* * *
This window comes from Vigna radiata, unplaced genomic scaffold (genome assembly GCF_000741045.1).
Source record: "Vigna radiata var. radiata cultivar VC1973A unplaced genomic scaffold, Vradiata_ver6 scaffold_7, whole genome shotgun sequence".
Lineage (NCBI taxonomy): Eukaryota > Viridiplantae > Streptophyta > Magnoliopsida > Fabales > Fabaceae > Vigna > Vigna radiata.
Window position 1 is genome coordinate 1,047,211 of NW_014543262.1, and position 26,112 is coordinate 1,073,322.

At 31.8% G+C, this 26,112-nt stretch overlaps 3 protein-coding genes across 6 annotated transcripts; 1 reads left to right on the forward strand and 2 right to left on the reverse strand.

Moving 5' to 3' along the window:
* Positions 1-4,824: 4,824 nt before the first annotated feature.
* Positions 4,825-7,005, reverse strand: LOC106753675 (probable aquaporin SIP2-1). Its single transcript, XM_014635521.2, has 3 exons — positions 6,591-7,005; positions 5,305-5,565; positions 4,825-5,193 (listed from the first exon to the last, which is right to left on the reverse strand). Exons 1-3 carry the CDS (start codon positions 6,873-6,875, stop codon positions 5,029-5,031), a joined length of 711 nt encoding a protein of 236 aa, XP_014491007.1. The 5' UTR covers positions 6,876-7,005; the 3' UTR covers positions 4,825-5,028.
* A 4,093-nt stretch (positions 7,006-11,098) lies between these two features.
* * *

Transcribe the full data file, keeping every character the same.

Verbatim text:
This window comes from Vigna radiata, unplaced genomic scaffold (genome assembly GCF_000741045.1).
Source record: "Vigna radiata var. radiata cultivar VC1973A unplaced genomic scaffold, Vradiata_ver6 scaffold_7, whole genome shotgun sequence".
Lineage (NCBI taxonomy): Eukaryota > Viridiplantae > Streptophyta > Magnoliopsida > Fabales > Fabaceae > Vigna > Vigna radiata.
Window position 1 is genome coordinate 1,047,211 of NW_014543262.1, and position 26,112 is coordinate 1,073,322.

At 31.8% G+C, this 26,112-nt stretch overlaps 3 protein-coding genes across 6 annotated transcripts; 1 reads left to right on the forward strand and 2 right to left on the reverse strand.

Moving 5' to 3' along the window:
* Positions 1-4,824: 4,824 nt before the first annotated feature.
* Positions 4,825-7,005, reverse strand: LOC106753675 (probable aquaporin SIP2-1). Its single transcript, XM_014635521.2, has 3 exons — positions 6,591-7,005; positions 5,305-5,565; positions 4,825-5,193 (listed from the first exon to the last, which is right to left on the reverse strand). Exons 1-3 carry the CDS (start codon positions 6,873-6,875, stop codon positions 5,029-5,031), a joined length of 711 nt encoding a protein of 236 aa, XP_014491007.1. The 5' UTR covers positions 6,876-7,005; the 3' UTR covers positions 4,825-5,028.
* A 4,093-nt stretch (positions 7,006-11,098) lies between these two features.